Maurice McCabe And The Irish Mirror

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From top: Lorraine and Maurice McCabe; Cathal McMahon and John Kierans

Cathal McMahon worked as a crime reporter with the Irish Mirror between July 2012 and June 2014 – roughly the same period of time that Supt Dave Taylor was the head of the Garda Press Office.

He told the Disclosures Tribunal that sometime in early 2014 – and most likely in January or February 2014 – he was told by a source that Sgt Maurice McCabe had been investigated over an allegation of child sex abuse in the Cavan area and that “the allegation was historic in nature”.

Mr McMahon didn’t identify this source to the tribunal.

But he confirmed it was neither Supt Taylor, the then Garda Commissioner Martin Callinan or the then Deputy Garda Commissioner Nóirín O’Sullivan.

He also confirmed it wasn’t any member of An Garda Síochána.

Asked what he did with this information, Mr McMahon said:

“I then contacted Superintendent Dave Taylor, who was at the time the Press Officer, and he confirmed the story as I had given it to him, and the only addition was that he suggested that maybe I should go to Cavan and find further details there.”

Mr McMahon said Supt Taylor – whom he contacted directly by phone – didn’t direct him to go to anyone in particular in Cavan and Mr McMahon didn’t ask him to point to anyone in particular.

He said he was “dubious” about the allegation because “obviously if the allegation was true, it would have been investigated, he may have been brought before the courts”.

He said he wasn’t aware of the outcome of the investigation into Ms D’s complaint and that he and Supt Taylor did not discuss the DPP’s directions regarding Ms Ds complaint.

Mr McMahon said, after speaking with Supt Taylor, he thought the next prudent step was to talk to his editor John Kierans – whom, Mr McMahon said, told him he didn’t feel it was a story worth pursuing. Mr McMahon said he was satisfied with this response.

But the tribunal heard Mr Kierans – in a statement to the tribunal, before he gave evidence – say that he thought Mr McMahon was “disappointed” with this response.

When this was put to Mr McMahon, he said that wasn’t his memory of what happened.

Mr McMahon told the tribunal about his interaction with Supt Taylor in June 2018, after his former editor John Kierans first told the tribunal of the matter in the same month.

Similarly to other journalists, the tribunal wrote to Mr McMahon in March and April 2017 – but “no substantial reply” was received.

When Mr McMahon was asked why he didn’t tell the tribunal about this encounter with Supt Taylor from the outset, Mr McMahon said:

“I sought legal counsel at the time, and I was taken to believe that my evidence didn’t fall within the terms of reference of the Tribunal. I obviously had serious concerns about the protection of sources, as a number of colleagues in other newspapers have raised.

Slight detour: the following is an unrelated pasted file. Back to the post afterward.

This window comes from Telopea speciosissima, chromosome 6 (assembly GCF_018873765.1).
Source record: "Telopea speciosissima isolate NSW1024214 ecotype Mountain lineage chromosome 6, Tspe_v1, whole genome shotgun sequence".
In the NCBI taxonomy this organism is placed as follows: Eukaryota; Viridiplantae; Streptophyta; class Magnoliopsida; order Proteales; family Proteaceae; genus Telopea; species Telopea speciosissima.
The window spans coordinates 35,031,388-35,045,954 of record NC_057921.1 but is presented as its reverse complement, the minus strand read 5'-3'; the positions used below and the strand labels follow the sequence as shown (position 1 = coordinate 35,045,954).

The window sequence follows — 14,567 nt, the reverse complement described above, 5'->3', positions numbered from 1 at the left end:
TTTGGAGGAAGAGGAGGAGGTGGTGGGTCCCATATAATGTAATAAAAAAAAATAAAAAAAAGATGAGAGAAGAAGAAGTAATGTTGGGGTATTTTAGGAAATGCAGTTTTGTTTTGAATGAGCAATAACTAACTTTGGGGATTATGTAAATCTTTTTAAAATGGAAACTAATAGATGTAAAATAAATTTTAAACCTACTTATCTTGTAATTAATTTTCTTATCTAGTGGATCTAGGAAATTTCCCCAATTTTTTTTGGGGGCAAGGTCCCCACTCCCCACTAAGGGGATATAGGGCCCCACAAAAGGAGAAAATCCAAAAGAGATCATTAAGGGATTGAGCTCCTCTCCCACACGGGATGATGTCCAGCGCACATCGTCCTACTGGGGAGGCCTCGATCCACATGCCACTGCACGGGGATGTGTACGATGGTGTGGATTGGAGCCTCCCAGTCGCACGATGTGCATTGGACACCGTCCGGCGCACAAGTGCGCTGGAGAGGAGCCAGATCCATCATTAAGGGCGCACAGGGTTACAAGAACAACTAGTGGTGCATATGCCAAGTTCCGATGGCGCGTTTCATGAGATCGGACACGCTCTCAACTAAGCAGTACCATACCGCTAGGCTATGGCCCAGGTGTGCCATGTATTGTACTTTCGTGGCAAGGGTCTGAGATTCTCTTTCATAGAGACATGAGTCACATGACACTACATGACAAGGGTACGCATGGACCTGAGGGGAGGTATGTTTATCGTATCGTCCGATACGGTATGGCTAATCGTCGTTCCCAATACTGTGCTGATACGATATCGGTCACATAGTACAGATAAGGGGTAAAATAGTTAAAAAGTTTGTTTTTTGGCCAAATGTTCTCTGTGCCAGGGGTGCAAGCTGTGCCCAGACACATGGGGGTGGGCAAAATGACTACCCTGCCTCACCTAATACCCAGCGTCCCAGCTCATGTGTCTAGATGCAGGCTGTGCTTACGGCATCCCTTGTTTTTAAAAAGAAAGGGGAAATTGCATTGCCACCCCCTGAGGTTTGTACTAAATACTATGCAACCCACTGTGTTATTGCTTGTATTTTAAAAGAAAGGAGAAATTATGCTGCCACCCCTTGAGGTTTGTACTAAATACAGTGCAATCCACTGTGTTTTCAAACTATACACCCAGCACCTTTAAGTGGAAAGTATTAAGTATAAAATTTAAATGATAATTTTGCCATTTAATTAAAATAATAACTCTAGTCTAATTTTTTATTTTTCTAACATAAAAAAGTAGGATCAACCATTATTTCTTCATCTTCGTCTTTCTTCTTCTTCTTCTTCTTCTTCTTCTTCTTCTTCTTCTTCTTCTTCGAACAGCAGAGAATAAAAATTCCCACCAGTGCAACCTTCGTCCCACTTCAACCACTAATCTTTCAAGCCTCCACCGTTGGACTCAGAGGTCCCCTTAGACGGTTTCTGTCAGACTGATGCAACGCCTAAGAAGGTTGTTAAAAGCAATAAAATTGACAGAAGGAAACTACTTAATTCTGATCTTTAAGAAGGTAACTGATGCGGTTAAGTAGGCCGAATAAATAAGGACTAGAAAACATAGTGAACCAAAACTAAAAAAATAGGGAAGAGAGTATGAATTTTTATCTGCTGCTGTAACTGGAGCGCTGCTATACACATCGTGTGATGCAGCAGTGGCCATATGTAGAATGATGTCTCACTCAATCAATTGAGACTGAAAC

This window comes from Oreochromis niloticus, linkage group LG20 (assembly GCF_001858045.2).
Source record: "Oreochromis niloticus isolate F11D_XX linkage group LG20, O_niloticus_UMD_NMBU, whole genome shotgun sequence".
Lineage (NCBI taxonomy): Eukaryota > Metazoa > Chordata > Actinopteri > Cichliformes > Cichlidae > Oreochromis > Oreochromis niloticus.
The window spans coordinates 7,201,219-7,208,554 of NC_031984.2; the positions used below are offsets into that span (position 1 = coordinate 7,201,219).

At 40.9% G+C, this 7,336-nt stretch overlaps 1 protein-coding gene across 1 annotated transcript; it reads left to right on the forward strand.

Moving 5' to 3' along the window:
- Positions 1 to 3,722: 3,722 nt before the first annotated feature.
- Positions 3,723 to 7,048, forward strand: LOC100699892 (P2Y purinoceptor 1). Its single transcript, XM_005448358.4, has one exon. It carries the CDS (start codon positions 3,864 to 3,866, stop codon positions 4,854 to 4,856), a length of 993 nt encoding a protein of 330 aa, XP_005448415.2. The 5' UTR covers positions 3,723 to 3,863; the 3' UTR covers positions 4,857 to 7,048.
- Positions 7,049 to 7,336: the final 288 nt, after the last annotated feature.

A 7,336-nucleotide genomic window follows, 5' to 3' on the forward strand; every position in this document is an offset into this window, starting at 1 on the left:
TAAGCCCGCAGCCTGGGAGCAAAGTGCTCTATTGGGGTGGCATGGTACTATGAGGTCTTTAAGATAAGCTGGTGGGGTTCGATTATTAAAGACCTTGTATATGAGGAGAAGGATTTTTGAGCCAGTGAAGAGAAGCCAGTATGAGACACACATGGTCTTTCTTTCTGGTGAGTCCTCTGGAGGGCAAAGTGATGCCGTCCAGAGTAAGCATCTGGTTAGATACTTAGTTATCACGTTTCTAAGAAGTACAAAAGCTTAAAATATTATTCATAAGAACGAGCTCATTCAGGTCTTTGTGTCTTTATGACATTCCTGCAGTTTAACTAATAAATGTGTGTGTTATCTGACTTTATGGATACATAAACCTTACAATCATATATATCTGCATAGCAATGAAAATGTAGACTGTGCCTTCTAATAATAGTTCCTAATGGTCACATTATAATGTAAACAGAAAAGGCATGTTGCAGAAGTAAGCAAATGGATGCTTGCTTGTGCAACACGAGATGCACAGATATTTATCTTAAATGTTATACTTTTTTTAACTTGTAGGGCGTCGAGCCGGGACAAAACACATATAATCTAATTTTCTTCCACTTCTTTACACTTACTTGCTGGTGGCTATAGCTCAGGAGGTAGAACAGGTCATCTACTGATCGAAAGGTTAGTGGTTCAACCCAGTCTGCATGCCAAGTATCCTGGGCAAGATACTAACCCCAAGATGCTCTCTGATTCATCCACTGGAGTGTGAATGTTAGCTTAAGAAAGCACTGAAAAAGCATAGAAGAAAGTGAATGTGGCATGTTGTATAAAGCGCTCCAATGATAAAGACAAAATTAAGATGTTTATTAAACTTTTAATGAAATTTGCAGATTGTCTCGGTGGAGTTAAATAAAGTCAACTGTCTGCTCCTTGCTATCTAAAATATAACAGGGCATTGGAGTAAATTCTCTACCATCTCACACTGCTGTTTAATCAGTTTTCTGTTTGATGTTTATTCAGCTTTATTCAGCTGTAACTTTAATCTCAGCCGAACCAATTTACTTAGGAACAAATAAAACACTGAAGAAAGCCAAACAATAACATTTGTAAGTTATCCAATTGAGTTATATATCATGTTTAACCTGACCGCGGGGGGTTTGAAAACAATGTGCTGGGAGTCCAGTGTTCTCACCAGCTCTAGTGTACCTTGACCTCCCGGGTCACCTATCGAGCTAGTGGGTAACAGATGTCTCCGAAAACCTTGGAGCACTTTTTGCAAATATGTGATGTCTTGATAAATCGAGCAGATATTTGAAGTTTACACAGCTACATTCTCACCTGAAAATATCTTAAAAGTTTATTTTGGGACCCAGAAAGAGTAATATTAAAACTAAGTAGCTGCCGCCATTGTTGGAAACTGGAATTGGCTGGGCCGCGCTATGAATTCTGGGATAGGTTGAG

“I didn’t write anything about this story. I never pursued the story outside a very short conversation. I wasn’t negatively briefed about Sergeant McCabe by any of the people mentioned as part of the terms of reference of this Tribunal. And I also wasn’t named by Superintendent Dave Taylor as one of the 11 journalists he said he had negatively briefed.”

Mr McMahon wasn’t named by Supt Taylor when he initially claimed to have negatively briefed nine journalists – Paul Williams, of the Irish Independent; Paul Reynolds, of RTE; John Mooney, of The Sunday Times; Michael O’Toole, of the Irish Daily Star; Juno McEnroe, of the Irish Examiner; Cormac O’Keeffe, of the Irish Examiner; Daniel McConnell, of the Irish Examiner; Conor Lally, of The Irish Times and John Burke, of RTE – about Sgt McCabe.

He later added two – Debbie McCann, of the Irish Mail on Sunday, and Eavan Murray, of The Irish Sun – after the D family told the tribunal that the two journalists had separately called to their house in early 2014 – in an attempt to talk about Ms D and Sgt McCabe.

None of these journalists confirmed Supt Taylor’s claim that he negatively briefed them, and Mr McMahon also told the tribunal that Supt Taylor never negatively briefed him.

But in relation to this position, that he wasn’t negatively briefed by Supt Taylor, Mr McMahon had this exchange with Kathleen Leader BL, for the tribunal.

Leader: “You say you weren’t negatively briefed about Sergeant McCabe, but at the same time you’re saying you did speak to Superintendent Taylor in relation to the D allegation, as it is referred to here, and he pointed you in a particular direction. Do you consider that negatively briefing?

McMahon: “It was a direction I already knew. He was merely repeating what I had already said to him — in terms of the location of where the allegation had come from.”

Leader: “Right. But, for instance, Superintendent Taylor could say, look, there’s nothing to that and leave it at that, instead of pointing you in a particular direction, maybe — maybe it does actually constitute negative briefing, pointing you in a particular direction, hinting that you should take the story a bit further, do you see that now, with the benefit of hindsight?